Robert Menzies, Australia and the Antarctic Treaty
9 Jul 2021|

Sixty years ago this month, the first Antarctic Treaty Consultative Meeting was held in Canberra. It ran from 10 to 24 July 1961 and was attended by representatives from the 12 Antarctic claimant states: Argentina, Australia, Belgium, Chile, France, Japan, New Zealand, Norway, South Africa, the Union of Soviet Socialist Republics, the United Kingdom and the United States.

The opening speech was given by the Australian prime minister, Robert Menzies. It marked a significant milestone in Australian foreign policy and in international affairs more broadly. It also marked the beginning of longstanding Australian political bipartisanship on major Antarctic issues—the Antarctic Treaty enabling legislation was passed unanimously by both Houses of parliament.

Australia, at first a cautious participant in the negotiations that led to the signing of the Antarctic Treaty in Washington in 1959, was influential in shaping the final text. Australia’s minister for external affairs, R.G. Casey, played a key part in convincing the USSR to accept that the treaty protected the Soviets’ interests as much as it did those of the Antarctic claimant states. The treaty entered into force in 1961 and its membership has since expanded beyond the original 12 parties to include 54 nations.

Menzies referred specifically to Casey’s role in the treaty negotiations—‘Lord Casey … played a most active part in the negotiation of this Treaty’—and noted that Casey was at the time ‘in the Soviet Union having a look at the Polar Institute at Leningrad’.

The treaty made Antarctica a non-militarised zone, banned military manoeuvres and prohibited nuclear-weapons testing. It declared that the Antarctic treaty area (all the globe below 60 degrees south) was to be used for peaceful purposes only.

Menzies’ speech reflected not only the core tenets of the treaty, but also Australia’s strategic Antarctic interests.

Outlining Australia’s historical connections and proximity to the Antarctic, Menzies said:

We, of course, are a country very close to the Antarctic. We have, over a number of years, had great interests in it. We have had the pleasure of being associated with some notable work of exploration in that part of the world …

So, we have not only a sense of neighbourhood about the Antarctic; we also have, over many years, a deep and practical interest in it.

Menzies then went on to speak of the geopolitical importance of the treaty and the current meeting:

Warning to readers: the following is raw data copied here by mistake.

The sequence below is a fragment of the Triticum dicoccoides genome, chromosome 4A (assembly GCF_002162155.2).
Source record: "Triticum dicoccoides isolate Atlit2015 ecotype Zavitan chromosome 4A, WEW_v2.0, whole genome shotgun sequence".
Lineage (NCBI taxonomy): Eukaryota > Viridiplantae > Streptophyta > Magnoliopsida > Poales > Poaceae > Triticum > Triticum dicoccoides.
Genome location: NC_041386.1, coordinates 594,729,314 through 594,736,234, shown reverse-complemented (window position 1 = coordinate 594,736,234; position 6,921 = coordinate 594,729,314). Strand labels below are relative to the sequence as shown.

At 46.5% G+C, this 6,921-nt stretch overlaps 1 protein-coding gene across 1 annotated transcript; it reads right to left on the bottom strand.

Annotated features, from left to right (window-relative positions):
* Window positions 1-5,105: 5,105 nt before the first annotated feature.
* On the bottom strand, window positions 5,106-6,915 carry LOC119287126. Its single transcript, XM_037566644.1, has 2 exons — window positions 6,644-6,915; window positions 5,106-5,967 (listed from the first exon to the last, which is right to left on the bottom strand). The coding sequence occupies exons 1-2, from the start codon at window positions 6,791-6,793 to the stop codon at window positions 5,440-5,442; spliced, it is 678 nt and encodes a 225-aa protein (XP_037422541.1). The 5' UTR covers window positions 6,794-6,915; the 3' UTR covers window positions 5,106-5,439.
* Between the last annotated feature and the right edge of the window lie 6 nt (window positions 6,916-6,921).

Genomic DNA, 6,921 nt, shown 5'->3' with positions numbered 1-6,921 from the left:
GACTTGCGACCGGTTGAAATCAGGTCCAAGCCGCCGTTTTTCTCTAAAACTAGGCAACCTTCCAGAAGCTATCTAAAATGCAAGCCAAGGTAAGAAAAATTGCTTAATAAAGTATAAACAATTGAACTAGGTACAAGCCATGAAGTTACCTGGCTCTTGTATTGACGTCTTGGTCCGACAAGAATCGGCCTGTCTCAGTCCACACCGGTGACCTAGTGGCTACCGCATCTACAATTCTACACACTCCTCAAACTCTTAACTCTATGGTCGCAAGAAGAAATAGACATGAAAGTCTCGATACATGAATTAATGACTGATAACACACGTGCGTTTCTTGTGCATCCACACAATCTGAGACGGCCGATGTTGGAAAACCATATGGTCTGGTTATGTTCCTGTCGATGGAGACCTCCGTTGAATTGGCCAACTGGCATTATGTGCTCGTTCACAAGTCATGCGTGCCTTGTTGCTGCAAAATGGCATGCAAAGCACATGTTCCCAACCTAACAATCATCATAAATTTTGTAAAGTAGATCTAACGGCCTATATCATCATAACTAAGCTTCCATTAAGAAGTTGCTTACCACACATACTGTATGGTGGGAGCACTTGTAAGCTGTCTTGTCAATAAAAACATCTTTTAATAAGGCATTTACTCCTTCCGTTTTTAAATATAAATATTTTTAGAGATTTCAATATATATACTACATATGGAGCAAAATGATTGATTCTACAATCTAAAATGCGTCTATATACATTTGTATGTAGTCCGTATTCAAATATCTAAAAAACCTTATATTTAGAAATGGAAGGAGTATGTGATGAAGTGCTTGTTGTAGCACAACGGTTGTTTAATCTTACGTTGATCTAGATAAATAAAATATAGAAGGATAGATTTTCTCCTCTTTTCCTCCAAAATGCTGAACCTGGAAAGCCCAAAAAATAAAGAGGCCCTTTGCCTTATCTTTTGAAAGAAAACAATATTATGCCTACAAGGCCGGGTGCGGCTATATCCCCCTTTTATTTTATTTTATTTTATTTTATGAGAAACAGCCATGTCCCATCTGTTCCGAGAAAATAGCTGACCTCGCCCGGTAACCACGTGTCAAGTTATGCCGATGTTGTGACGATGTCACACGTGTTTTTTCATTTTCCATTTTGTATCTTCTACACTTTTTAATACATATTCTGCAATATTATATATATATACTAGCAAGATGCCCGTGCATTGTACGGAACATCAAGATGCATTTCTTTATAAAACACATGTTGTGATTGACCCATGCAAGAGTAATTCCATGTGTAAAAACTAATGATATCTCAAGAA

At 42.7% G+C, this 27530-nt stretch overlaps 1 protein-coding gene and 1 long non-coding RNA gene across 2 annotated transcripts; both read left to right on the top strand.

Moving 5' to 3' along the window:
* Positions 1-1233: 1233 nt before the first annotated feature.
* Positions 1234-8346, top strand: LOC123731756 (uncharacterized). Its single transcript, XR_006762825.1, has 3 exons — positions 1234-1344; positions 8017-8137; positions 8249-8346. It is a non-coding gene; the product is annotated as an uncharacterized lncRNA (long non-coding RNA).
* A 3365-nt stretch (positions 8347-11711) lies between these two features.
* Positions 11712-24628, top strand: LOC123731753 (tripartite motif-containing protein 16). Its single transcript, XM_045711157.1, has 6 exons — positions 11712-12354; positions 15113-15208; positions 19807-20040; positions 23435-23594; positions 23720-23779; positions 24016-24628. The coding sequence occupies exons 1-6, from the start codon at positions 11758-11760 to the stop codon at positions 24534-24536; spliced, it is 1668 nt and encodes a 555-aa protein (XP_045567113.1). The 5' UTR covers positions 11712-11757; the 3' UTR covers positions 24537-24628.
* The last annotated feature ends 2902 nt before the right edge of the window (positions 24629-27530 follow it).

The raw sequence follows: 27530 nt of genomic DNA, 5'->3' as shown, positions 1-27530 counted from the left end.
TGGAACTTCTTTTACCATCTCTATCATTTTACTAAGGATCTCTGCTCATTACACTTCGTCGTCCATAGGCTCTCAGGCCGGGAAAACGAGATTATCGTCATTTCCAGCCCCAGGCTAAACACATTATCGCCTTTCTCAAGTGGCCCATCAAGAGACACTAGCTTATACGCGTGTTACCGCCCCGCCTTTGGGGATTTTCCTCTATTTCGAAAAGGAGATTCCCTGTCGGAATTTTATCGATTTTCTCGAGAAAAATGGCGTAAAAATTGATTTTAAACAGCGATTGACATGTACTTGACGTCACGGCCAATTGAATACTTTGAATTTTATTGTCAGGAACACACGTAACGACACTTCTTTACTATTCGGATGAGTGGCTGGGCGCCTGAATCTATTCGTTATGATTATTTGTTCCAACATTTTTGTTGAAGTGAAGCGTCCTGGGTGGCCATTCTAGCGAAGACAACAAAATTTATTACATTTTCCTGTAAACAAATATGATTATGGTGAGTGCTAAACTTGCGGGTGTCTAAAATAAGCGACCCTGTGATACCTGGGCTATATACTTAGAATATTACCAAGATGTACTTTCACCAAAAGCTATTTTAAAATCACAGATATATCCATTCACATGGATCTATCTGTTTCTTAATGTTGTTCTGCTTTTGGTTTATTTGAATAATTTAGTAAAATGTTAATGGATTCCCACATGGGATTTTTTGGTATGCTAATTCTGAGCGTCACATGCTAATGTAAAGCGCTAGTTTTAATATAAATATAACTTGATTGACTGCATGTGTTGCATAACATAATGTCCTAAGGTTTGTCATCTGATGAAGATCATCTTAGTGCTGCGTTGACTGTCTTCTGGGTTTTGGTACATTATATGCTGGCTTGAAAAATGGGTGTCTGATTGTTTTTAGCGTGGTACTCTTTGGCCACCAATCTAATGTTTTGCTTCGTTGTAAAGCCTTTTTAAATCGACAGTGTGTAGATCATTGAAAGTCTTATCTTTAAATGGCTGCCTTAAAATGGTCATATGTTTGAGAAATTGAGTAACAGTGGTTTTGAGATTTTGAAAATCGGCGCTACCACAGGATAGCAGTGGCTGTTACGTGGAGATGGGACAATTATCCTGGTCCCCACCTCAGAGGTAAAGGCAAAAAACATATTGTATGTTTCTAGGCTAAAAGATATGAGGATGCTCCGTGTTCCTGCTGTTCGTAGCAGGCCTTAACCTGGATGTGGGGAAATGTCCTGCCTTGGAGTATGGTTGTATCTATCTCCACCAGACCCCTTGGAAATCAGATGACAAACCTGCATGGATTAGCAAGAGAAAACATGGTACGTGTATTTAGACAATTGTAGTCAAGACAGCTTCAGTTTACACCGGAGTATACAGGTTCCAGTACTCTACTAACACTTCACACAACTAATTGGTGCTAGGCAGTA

To-day there are twelve nations represented here—four of them … ‘nuclear powers’. This, I think, is tremendously significant, because the Treaty itself—and the whole spirit in which it was conceived—have concentrated round three major principles which we would do well to bear in mind. The first of these is that the region is not to be regarded as a region in which preparations for war or conflict can be engaged in. It would not, perhaps, be grammatically accurate to say that it is demilitarized, because it has never been militarized; but it is to be non-militarized …

The second thing about it is the emphasis that it places upon co-operation … [H]ere in the Antarctic, we are going to have, more and more as a result of this association between us, co-operation in scientific research … for the benefit of mankind all over the world.

The third thing is that under the Treaty we have agreed to set aside the argument about territorial claims. Nobody abandons his own. We have made territorial claims in the Antarctic—quite expansive ones. I dare say that there are nations represented here to-day who would not agree with some of our claims … [W]hen this Treaty was being negotiated it was agreed not to abandon claims but to put on one side the argument about them.

In addressing these three issues, in the language of his day, Menzies articulated the foundations of Australia’s enduring Antarctic strategic interests:

  • Antarctica should be kept free of international conflict, war and aggression.
  • Antarctica should be place of international collaboration in science for all of humankind.
  • Australia has not abandoned its Antarctic territorial claim, but has agreed along with all other Antarctic Treaty parties that differences of view can be and are accommodated within the treaty.

In the depths of the Cold War it’s remarkable that the treaty was successfully negotiated, and more remarkable still that it has endured without major discord or conflict for 60 years.

For Australia, the Antarctic represents a strategic zone of peace to our south, and it has immeasurable value just for that fact alone. But we know, too, that Antarctica is the engine room of the global climate system, and Antarctic science is critical for our understanding of the future of our planet.

For these reasons alone, it is in Australia’s national interest to keep the Antarctic free of conflict and strife. As ASPI senior fellow Anthony Bergin and I have argued, while it’s important to understand the actions and motives of other players, it’s just as important to invest every effort to retain the norms and modes of the Antarctic Treaty System, and ensure its strength and survival.

To do this we need to invest in the tools of both hard and soft diplomacy—hard diplomacy to counter belligerent behaviours and insidious reinterpretation of the fundamentals of the Antarctic Treaty System, and soft diplomacy such as collaboration in Antarctic science and logistics as the foundations of peaceful international cooperation in the Antarctic region.

Reprising Menzies’ speech is a good reminder to all of where Australia’s Antarctic strategic investments should be directed.